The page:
Wednesday, 20 June 2012

Mental Asylum Case Books

Family historians may be surprised to find relatives' names in indexes to mental asylum records. Many patients spent only a short time in an asylum, and their descendants would probably not know about that.

Part of an entry in a Goodna Asylum case book


Reasons for the onset of mental illness (as stated in case books) include childbirth, epilepsy, head injury, alcohol, syphilis, congenital defect, jealousy, 'domestic troubles', bereavement, and 'deserted by the father of her child'.

Goodna Asylum case books often give the patient's admission date, discharge or death date, age, marital status, number of children (and age of the youngest), occupation, country of birth, residence, religion, mental disorder and its onset, changes in behaviour and general health, and a physical description. Some entries include names of 'insane relatives' (here or overseas), references to time spent in other asylums, or comments such as 'good bowler at cricket'. For some patients there are letters or photographs.

For patients transferred on 10 Jan 1865 from the Lunatic Asylum, Brisbane, to Woogaroo Lunatic Asylum, case books also give the date of first admission. Until Woogaroo Asylum opened in 1865, psychiatric patients were treated at the old convict hospital, and in some cases there are references in prison records.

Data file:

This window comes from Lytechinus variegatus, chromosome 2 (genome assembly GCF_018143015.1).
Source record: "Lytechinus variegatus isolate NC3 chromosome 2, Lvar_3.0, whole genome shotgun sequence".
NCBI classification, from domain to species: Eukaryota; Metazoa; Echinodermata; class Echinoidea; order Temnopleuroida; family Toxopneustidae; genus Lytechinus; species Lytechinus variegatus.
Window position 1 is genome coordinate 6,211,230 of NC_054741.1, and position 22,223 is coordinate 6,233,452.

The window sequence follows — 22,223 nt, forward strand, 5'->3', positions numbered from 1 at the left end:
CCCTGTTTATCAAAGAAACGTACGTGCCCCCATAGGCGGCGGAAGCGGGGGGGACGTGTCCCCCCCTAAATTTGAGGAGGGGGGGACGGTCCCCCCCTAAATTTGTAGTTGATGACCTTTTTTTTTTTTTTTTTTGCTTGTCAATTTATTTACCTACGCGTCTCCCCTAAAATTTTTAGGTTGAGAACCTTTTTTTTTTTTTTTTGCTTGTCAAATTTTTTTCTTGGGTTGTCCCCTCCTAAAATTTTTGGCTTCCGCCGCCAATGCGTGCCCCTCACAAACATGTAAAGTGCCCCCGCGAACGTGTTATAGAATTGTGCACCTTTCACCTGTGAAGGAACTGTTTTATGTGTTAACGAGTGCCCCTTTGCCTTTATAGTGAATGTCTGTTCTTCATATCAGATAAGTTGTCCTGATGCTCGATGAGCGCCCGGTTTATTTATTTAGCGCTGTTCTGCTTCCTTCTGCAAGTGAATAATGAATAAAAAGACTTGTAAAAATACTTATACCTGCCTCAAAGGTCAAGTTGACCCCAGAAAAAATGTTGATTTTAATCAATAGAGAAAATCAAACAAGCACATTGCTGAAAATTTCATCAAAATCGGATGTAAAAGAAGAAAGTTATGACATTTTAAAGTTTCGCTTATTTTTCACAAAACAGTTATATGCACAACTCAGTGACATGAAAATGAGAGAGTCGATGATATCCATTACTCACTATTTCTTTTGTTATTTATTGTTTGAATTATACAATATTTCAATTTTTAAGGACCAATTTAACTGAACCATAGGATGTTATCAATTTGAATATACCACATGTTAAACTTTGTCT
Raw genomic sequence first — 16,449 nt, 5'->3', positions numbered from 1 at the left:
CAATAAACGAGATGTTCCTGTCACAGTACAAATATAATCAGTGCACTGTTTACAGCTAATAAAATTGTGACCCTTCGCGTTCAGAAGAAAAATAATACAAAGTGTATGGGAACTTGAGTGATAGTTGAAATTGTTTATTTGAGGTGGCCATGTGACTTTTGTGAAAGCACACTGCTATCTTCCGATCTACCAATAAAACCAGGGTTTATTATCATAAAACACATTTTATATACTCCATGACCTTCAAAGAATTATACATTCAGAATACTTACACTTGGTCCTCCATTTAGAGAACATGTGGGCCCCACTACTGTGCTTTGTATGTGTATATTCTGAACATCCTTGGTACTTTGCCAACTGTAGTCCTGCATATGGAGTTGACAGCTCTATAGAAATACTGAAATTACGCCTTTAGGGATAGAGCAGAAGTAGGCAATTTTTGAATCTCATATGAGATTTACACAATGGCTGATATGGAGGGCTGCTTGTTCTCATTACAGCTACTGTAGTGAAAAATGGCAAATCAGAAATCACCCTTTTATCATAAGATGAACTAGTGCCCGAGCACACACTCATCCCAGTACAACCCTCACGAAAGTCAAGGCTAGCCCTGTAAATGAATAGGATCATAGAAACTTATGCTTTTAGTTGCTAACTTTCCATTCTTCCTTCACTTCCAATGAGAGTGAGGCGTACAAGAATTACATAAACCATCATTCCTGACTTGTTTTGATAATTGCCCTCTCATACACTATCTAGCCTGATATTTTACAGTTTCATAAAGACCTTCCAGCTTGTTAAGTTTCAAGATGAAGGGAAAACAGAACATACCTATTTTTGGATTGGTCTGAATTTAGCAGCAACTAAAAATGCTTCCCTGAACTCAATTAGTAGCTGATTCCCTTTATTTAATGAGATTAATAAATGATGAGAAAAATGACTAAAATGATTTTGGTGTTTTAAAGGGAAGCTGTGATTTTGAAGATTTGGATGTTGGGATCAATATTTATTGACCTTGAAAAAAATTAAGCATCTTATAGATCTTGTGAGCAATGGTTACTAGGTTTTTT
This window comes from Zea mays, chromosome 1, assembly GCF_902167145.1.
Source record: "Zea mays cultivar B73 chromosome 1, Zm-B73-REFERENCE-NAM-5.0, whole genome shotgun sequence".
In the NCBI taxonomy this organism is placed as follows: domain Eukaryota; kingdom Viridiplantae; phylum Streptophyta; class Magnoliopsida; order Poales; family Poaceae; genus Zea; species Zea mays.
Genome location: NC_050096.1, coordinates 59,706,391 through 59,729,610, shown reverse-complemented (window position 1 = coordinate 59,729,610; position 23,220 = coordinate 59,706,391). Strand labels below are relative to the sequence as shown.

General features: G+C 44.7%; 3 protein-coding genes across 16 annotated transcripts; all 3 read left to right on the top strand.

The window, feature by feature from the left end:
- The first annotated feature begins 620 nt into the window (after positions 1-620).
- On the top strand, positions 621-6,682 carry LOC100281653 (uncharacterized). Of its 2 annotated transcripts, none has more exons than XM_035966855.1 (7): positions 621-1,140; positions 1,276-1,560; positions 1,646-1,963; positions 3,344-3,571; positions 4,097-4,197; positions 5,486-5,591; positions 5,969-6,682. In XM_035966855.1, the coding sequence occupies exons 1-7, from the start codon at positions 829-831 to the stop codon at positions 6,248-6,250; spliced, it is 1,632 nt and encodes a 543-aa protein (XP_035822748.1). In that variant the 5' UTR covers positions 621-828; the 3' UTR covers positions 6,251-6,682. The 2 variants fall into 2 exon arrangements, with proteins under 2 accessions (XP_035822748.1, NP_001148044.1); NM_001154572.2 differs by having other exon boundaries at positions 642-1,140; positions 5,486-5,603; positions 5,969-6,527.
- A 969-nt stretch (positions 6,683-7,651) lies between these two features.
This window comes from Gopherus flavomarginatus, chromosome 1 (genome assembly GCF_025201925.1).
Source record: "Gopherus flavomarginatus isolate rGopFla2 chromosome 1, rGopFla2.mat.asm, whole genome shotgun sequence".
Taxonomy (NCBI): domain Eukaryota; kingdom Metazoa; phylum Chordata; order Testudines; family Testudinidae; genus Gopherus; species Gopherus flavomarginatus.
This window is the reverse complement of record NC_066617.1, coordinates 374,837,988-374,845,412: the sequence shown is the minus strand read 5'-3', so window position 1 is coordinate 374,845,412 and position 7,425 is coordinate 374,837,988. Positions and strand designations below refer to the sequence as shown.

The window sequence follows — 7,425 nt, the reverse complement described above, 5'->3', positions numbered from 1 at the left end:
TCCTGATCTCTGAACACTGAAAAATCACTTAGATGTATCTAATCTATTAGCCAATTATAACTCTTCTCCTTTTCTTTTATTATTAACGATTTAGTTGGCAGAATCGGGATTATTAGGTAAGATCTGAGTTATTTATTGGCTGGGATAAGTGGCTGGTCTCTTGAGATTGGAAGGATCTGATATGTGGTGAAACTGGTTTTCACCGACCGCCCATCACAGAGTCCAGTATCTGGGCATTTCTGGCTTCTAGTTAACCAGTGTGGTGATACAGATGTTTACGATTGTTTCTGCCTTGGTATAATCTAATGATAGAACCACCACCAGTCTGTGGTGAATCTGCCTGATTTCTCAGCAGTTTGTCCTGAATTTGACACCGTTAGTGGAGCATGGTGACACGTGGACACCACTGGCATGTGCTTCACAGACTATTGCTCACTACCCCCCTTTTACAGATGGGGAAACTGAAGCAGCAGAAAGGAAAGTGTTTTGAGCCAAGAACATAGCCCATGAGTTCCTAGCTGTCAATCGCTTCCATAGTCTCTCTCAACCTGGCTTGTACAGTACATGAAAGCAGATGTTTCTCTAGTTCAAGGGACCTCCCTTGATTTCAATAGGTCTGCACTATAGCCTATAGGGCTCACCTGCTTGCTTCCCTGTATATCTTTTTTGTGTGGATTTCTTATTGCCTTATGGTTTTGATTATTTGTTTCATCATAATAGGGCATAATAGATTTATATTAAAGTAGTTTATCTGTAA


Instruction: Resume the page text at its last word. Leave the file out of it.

Information from case books has traditionally been available only to close relatives in special circumstances via Right to Information - but I have details from case books for some patients admitted more than one hundred years ago. To help family historians, I have indexed those names (and many others). I have also created a mini-guide, Researching Queensland Mental Asylum Patients.

Note that case books are completely different from Public Curator insanity files, which are much easier to obtain and potentially even more useful for family history.

4 comments:

  1. It's good to remember that our ancestors may have been admitted for what we would now regard as ordinary illnesses. The information available almost makes you want to find someone in the list ;-)

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    Replies
    1. Yes, Pauleen - I encourage everyone to check the lists of names on my Web site. It is especially important to look for names of women, because many spent a short time in the asylum while suffering from 'baby blues'.

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  2. Hello Judy I was wondering if you could help me in finding out about a family member who was buried at Dunwich cemetery. His name is John Michael Hemmling. Buried on the 16th Septemebr, 1924.

    Thanks Sonya

    ReplyDelete
    Replies
    1. Hello Sonya. Please see Why was my ancestor in Dunwich Benevolent Asylum? on www.judywebster.com.au/faq.html.

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